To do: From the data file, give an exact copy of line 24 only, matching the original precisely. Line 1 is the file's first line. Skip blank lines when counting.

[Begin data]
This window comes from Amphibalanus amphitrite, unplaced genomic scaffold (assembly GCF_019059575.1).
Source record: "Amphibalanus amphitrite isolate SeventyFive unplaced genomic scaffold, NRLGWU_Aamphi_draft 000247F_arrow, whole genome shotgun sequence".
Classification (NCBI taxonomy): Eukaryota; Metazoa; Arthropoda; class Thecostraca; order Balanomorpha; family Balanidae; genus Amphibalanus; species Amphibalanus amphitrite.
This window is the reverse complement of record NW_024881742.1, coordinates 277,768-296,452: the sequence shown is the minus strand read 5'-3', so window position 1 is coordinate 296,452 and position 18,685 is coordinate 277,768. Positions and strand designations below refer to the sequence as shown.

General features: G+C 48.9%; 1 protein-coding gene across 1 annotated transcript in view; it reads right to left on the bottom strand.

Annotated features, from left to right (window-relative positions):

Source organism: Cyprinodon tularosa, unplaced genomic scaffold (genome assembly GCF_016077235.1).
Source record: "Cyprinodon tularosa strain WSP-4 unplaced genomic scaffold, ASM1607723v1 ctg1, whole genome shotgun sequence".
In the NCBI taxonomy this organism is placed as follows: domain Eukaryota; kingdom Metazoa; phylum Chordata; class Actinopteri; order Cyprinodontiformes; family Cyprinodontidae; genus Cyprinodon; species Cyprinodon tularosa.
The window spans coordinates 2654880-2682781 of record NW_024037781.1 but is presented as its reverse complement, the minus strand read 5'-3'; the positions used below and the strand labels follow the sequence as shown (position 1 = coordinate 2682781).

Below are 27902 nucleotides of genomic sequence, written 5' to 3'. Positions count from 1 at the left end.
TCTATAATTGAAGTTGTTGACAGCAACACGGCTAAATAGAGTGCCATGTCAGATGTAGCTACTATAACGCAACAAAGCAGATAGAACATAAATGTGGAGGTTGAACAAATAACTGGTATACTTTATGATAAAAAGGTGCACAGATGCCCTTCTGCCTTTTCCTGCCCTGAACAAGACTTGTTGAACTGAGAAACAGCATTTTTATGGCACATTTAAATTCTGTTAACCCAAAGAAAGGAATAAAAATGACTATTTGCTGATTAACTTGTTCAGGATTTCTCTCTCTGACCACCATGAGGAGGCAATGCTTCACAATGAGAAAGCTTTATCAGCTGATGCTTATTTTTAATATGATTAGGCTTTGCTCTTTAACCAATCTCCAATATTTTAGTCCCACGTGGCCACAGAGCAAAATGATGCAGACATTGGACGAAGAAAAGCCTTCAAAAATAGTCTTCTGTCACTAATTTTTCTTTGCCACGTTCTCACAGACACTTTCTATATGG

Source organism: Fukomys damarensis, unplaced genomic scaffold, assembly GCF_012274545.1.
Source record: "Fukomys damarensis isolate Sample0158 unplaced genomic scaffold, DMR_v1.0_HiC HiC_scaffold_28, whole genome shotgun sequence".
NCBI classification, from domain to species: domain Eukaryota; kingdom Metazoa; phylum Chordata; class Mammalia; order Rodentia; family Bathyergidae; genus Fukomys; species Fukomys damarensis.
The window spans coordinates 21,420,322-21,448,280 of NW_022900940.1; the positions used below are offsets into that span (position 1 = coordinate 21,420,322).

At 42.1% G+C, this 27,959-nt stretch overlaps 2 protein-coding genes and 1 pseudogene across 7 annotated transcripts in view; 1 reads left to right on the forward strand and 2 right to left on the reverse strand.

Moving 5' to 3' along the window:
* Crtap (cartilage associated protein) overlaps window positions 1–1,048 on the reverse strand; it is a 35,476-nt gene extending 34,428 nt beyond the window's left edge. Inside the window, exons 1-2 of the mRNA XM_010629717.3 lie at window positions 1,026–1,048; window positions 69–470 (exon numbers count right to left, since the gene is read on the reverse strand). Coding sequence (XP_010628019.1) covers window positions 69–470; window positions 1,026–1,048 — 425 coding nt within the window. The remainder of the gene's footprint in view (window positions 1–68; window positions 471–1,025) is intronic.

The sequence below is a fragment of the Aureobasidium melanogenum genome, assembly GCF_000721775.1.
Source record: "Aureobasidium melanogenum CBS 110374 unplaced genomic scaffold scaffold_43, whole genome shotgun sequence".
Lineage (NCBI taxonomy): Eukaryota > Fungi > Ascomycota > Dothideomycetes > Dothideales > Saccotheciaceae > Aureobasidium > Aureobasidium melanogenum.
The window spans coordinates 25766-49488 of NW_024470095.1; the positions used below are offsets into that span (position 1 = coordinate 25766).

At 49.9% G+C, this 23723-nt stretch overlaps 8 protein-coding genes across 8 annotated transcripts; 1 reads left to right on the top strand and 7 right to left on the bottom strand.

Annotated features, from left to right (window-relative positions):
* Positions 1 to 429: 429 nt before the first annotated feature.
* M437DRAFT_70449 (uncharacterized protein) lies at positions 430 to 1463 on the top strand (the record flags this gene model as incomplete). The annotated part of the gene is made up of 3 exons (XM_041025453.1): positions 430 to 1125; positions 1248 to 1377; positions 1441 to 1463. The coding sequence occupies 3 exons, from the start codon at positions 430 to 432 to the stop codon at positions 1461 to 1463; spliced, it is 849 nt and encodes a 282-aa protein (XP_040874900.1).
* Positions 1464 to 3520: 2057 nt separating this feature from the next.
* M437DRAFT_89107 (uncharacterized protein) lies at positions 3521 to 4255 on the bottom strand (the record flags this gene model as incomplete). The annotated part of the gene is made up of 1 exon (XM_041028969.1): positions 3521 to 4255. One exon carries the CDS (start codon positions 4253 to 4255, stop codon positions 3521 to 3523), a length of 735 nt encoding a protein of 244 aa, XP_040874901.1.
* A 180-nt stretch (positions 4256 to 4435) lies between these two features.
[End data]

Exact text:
At 49.9% G+C, this 23723-nt stretch overlaps 8 protein-coding genes across 8 annotated transcripts; 1 reads left to right on the top strand and 7 right to left on the bottom strand.